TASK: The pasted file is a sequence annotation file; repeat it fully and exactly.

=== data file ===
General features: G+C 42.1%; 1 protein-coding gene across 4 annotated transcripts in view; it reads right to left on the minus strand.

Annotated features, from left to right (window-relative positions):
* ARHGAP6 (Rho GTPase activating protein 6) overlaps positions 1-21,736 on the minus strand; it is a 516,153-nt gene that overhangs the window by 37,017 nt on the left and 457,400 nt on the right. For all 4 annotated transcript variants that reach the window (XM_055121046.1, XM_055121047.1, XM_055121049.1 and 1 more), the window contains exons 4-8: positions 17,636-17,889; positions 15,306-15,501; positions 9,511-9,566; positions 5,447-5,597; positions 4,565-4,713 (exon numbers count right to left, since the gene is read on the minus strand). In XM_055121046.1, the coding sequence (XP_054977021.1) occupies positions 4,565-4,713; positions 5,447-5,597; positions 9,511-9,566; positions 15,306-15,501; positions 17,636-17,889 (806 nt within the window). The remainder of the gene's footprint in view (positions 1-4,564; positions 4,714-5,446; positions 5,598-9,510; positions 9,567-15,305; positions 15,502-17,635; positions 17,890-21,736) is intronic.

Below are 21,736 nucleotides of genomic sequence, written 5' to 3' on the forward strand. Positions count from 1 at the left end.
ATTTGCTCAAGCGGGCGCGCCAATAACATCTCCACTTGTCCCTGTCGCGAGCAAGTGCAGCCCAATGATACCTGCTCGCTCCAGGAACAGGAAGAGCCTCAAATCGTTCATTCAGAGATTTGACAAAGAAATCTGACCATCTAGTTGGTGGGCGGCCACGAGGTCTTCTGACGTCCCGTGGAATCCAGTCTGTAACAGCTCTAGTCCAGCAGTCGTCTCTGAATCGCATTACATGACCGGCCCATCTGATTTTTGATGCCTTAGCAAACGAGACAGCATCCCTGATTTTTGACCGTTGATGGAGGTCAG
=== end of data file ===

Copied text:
General features: G+C 42.1%; 1 protein-coding gene across 4 annotated transcripts in view; it reads right to left on the minus strand.

Annotated features, from left to right (window-relative positions):
* ARHGAP6 (Rho GTPase activating protein 6) overlaps positions 1-21,736 on the minus strand; it is a 516,153-nt gene that overhangs the window by 37,017 nt on the left and 457,400 nt on the right. For all 4 annotated transcript variants that reach the window (XM_055121046.1, XM_055121047.1, XM_055121049.1 and 1 more), the window contains exons 4-8: positions 17,636-17,889; positions 15,306-15,501; positions 9,511-9,566; positions 5,447-5,597; positions 4,565-4,713 (exon numbers count right to left, since the gene is read on the minus strand). In XM_055121046.1, the coding sequence (XP_054977021.1) occupies positions 4,565-4,713; positions 5,447-5,597; positions 9,511-9,566; positions 15,306-15,501; positions 17,636-17,889 (806 nt within the window). The remainder of the gene's footprint in view (positions 1-4,564; positions 4,714-5,446; positions 5,598-9,510; positions 9,567-15,305; positions 15,502-17,635; positions 17,890-21,736) is intronic.

Below are 21,736 nucleotides of genomic sequence, written 5' to 3' on the forward strand. Positions count from 1 at the left end.
ATTTGCTCAAGCGGGCGCGCCAATAACATCTCCACTTGTCCCTGTCGCGAGCAAGTGCAGCCCAATGATACCTGCTCGCTCCAGGAACAGGAAGAGCCTCAAATCGTTCATTCAGAGATTTGACAAAGAAATCTGACCATCTAGTTGGTGGGCGGCCACGAGGTCTTCTGACGTCCCGTGGAATCCAGTCTGTAACAGCTCTAGTCCAGCAGTCGTCTCTGAATCGCATTACATGACCGGCCCATCTGATTTTTGATGCCTTAGCAAACGAGACAGCATCCCTGATTTTTGACCGTTGATGGAGGTCAG